The word ‘cassis’ in French is not only the name for ‘blackcurrant’ in the language, but also the name for a pretty port town that lies right beside the seaside. A must-see on any trip to Provence, highlights of Cassis include candy-coloured houses, a Carolingian hotel, and easy access to the now designated heritage site, Calanques de Cassis.
If you want a taste of the ‘real’ France then simply pick up an ice cream in a local flavour (lavender is a must-try!) and wander around the town. Just don’t forget your camera, almost every corner is picture perfect!
Read more: Best things to do in Cassis.
Fortified walls and a whole host of impressive structures come together to form a hilltop town that’s iconic the world over. Carcassonne was first founded as a fortified settlement in Gallo-Roman times and then further additions to the town’s defenses were added during the Middle Ages.
Although the medieval fortress lay in pretty bad shape by the 19th-century (money constraints, the lack of a needy for defenses etc. all contributed to the crumbling of the walls), the fortifications were heavily restored by architect Viollet-le-Duc (remember him from Mont Saint Michel?).
Today, Carcassonne is probably one of the most visited spots in the Occitanie region. Although there are certainly less touristic spots to visit when it comes to the South of France, Carcassonne remains worth a visit.
Warm stone, a hundred cobbled lanes, and plenty of fountains are the trademark of Aix-en-Provence, a fairly substantial city which lies to the base of Montagne Sainte Victoire. Home to artist and impressionist Paul Cézanne, today you can follow in the footsteps of this famous Frenchman and even take your picture with a life-sized statue of Cezanne in front of the tourist office!
If you’re also looking for a little nightlife when it comes to your next destination, then I highly recommend considering Aix as it’s full of cafés, bars, bistros, and clubs thanks to its abundance of students!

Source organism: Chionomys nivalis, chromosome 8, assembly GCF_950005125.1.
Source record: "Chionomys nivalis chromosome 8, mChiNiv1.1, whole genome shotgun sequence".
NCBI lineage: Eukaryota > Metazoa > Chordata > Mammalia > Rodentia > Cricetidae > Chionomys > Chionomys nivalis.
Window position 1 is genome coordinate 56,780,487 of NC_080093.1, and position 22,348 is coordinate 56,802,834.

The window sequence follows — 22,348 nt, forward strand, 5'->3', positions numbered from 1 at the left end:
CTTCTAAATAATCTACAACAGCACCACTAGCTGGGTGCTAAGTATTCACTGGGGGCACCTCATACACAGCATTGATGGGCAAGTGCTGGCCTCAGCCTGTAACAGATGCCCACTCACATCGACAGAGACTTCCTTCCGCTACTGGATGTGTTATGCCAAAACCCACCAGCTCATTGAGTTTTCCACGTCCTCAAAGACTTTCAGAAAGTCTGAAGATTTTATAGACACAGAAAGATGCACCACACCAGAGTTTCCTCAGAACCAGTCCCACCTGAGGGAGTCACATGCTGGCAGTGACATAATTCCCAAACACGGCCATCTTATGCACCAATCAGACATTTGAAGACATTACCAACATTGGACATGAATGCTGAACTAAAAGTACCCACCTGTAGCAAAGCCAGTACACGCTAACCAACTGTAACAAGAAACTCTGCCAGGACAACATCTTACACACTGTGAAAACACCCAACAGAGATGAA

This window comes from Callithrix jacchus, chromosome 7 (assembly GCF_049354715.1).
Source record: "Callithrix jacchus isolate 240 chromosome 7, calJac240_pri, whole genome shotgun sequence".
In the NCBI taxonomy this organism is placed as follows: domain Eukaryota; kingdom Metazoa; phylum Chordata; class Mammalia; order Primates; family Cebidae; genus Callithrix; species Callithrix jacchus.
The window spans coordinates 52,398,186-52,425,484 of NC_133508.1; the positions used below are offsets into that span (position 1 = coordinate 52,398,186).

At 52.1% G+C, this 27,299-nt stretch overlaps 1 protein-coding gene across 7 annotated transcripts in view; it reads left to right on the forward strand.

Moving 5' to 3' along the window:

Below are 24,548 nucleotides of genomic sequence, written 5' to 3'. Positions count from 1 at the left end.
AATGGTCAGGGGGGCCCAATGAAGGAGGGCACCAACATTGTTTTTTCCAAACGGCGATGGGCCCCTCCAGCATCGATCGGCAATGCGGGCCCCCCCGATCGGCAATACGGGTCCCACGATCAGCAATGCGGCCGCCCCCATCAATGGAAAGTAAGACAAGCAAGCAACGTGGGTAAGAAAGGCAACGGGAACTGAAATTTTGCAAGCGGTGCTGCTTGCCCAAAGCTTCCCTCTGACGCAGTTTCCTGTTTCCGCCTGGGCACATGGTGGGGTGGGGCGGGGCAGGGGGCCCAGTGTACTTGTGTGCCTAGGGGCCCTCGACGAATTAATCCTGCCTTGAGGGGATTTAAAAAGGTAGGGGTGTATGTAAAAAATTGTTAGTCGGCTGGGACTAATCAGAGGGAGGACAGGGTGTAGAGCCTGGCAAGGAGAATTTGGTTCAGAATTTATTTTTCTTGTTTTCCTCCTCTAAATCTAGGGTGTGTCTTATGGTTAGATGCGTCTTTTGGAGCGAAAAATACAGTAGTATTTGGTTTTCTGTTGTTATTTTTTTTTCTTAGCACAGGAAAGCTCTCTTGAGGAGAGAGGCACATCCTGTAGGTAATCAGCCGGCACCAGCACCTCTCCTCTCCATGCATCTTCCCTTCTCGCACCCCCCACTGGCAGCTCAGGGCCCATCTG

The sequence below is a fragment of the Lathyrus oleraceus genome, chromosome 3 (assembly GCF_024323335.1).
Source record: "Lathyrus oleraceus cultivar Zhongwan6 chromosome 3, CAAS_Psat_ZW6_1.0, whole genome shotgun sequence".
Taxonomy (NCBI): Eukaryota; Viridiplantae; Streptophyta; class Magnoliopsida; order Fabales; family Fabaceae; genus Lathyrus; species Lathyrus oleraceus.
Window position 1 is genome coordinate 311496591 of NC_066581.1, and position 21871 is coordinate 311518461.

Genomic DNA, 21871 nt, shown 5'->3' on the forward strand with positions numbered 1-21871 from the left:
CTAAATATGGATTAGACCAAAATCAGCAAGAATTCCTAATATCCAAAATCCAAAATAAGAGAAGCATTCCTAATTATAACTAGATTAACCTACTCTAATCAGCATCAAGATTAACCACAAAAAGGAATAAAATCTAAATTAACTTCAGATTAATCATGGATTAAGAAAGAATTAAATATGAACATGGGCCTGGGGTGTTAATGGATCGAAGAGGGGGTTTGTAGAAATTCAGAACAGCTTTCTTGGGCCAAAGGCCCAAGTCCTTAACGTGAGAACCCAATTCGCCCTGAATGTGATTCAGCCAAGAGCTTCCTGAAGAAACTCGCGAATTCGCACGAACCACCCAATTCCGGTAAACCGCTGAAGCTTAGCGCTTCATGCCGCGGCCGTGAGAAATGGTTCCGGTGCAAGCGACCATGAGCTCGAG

Read more: 10 best day trips from Aix-en-Provence.
For a little glitz and glamour, you need to look no further than Cannes, a stunning resort town along the glittering French Riviera. Even if you’re ‘not really a beach person,’ then you may well have heard of this Southern French destination thanks to its annual film festival, ‘Festival de Cannes.’ And so, if you’re a movie buff, then you simply must head to this French destination!
Little and located by the sea, the charm of La Ciotat lies in its authentic French ambiance and well-preserved old town. Though there is little by way of attractions when it comes to this Provençal town (several seafood restaurants and a man-made beach), La Ciotat’s main claim to fame is that it is believed to be the birthplace of Petanque, a ball game similar to that of Boules.
Read more: A quick guide to La Ciotat.
Best seen just before or just after peak season so as to enjoy the city sans the crowds but with the best possible weather, Antibes is situated between the famous resort towns of Cannes and Nice. Home to a particularly impressive Museum dedicated to Picasso, 16th-century star-shaped fort, Fort Carré, is a must-see while in the city.
Massif des Calanques
Stretching a 20 km length of coastline between Cassis and Marseille, the Massif des Calanques is a unique National Park in the world in that this terrain is formed of rugged limestone which has been worn away by the sea, time, and salty breeze.
Small inlets and impressively high peaks make this park a must-walk for lovers of hiking. Should you choose to plan a visit, make sure to avoid the summer months as the park is often closed due to the risk of a forest fire!
Read more: Hiking the Calanques de Cassis.
Of all the beautiful towns and villages in Provence, Saint-Paul-de-Vence is probably the most picturesque of them all. Characterised by its meandering walkways, floral displays, and cobbled lanes, wandering through this Provençal town feels akin to stepping back into a vintage postcard!
A fishing city which still functions as a working port to this day, Sete is located between the historic cities of Beziers and Montpellier. Easy to visit as a day trip from Beziers, the area is well known for its sea-inspired dishes, notably ‘moules’ (mussels)!
Nice is nice, or so they say… Bad puns aside, Nice is a stunning city along the French Riviera. Best-known for its long boulevard along the sea named ‘Promenade des Anglais’, the city became a place for the rich and wealthy when celebrities started flocking to the beach resort town during the 19th-century. Ever since, it has featured in countless paintings, movies, and is well worth a visit if you’re looking for a glittering getaway.